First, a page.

Andrew Lourake: Independence Day
October 2013 Issue
Amidst the daylong Fourth of July festivities-a barbecue with friends, water sports, and fireworks-Lt. Col. (Ret.) Andrew Lourake experienced his own personal independence day when he realized the true versatility of the Ottobock X3 microprocessor-controlled knee (MPK) that he had been fit with the month before. He and his wife, Lisa, were celebrating at a friend's lakefront home. An outdoor inflatable waterslide was set up for the kids to enjoy, but Lourake also climbed the ladder and slid down multiple times, then he kayaked around the lake, went tubing behind a friend's ski boat, and eventually joined a group of kids who were jumping off a 15-foot-high dock into the water. And when he was done at the lake, all he had to do was walk into the shower and clean off.
"[All of this] is something I couldn't have done a year ago, or two months ago," Lourake says.
Actually, he could have done all this and more a month prior and often did-he just had to do it differently. In June, Lourake, who has a left transfemoral amputation, traded in his Ottobock C-Leg for the completely waterproof Ottobock X3 MPK.
Lourake acknowledges that being able to just walk into a shower "might not sound like a big deal to most people," but for the past 12 years he had to take off his leg, crutch into the shower, and be careful not to slip. The task was made more difficult if he wasn't at home or somewhere else equipped with a walk-in shower as he would have to maneuver carefully into the tub first. The watersports he loves were even more complicated: Just to get into a boat he would have to switch from his prior MPK to a mechanical leg. Depending on the activity, he had to forgo wearing a prosthesis at all. In and of itself, the hydraulic leg wasn't so bad, Lourake says, but, when he once again donned the MPK, it would take him two to three hours just to get accustomed to walking properly. "It's not an easy transition," he says. "It is somewhat easy to go from the C-Leg to a mechanical or hydraulic knee because you concentrate so much on where you step that you are much more careful. When you go the other way...it is really a pain in the butt...."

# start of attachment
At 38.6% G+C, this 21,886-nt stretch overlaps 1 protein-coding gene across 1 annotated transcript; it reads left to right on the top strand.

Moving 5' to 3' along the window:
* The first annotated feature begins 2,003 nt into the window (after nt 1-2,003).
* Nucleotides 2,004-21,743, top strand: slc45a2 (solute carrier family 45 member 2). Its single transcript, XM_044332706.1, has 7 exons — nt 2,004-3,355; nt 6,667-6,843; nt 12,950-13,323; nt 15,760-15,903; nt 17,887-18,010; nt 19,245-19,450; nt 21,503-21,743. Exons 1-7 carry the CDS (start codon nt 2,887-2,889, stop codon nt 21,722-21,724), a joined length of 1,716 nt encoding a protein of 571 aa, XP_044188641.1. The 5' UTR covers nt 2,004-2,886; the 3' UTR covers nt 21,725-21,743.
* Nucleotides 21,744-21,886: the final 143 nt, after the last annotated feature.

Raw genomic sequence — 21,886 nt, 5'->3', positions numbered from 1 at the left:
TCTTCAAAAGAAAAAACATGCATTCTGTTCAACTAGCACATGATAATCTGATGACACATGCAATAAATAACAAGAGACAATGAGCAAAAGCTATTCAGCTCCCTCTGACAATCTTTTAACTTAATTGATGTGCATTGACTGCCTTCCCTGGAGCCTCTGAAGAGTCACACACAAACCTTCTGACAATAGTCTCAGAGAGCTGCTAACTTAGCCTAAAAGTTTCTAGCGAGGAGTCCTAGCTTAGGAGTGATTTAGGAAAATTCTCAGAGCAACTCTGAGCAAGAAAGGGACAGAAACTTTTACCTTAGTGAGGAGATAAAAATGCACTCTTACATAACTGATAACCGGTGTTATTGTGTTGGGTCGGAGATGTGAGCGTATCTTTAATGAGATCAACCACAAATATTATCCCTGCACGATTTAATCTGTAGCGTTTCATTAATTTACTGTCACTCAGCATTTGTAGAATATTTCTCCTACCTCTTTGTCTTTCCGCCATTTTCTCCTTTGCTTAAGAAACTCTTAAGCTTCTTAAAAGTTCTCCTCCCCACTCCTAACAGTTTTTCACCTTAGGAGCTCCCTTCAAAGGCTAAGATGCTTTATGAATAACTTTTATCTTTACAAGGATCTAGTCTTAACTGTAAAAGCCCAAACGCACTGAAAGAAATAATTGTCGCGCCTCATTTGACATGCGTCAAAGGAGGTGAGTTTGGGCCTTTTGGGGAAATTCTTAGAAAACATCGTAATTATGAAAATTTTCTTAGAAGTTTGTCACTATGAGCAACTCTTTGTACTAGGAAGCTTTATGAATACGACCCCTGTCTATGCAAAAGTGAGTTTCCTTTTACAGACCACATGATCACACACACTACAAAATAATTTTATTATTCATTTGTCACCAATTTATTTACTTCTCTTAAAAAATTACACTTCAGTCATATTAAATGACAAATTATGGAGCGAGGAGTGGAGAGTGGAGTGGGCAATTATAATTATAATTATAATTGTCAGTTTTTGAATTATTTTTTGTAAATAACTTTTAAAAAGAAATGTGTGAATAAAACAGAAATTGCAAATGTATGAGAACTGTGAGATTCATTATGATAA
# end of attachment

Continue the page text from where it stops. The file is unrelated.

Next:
For someone who is and always has been as active as Lourake, the versatility and functionality of the X3 is unparalleled, he says.
Lourake says his need for speed and adrenaline began when he was just a boy riding a minibike around his front yard. As he grew, he progressed to riding a dirt bike and even ventured into motocross racing as a teen. After high school, he added flying to his list of activities. Wanting to pursue a degree in aviation, Lourake joined the Air Force Reserve Officers' Training Corps (ROTC) at the University of South Florida, Tampa, and went to pilot's training from there. He earned his pilot's wings in 1988 after completing undergraduate pilot training at Reese Air Force Base, Lubbock, Texas. He served in Operations Just Cause, Desert Storm, Desert Shield, Provide Comfort, and Restore Hope. While in the Air Force, he rose through the ranks to lieutenant colonel. Prior to the accident that eventually cost him his leg, he was assigned to the 89th Airlift Wing at Andrews Air Force Base, Maryland, where he flew the vice president, the first lady, and high-level dignitaries around the world in Air Force Two.
On October 31, 1998, Lourake was riding his dirt bike at Budds Creek motocross racetrack, Mechanicsville, Maryland. The throttle stuck wide open as he came off a double, launching him about 15 feet in the air. "I pushed the bike away, and I came down in my best parachute landing fall," he recalls. (Author's note: A "double" is two consecutive jumps placed so the rider can use the momentum from riding up the face of the first jump to clear the second one, ideally landing on its downslope.)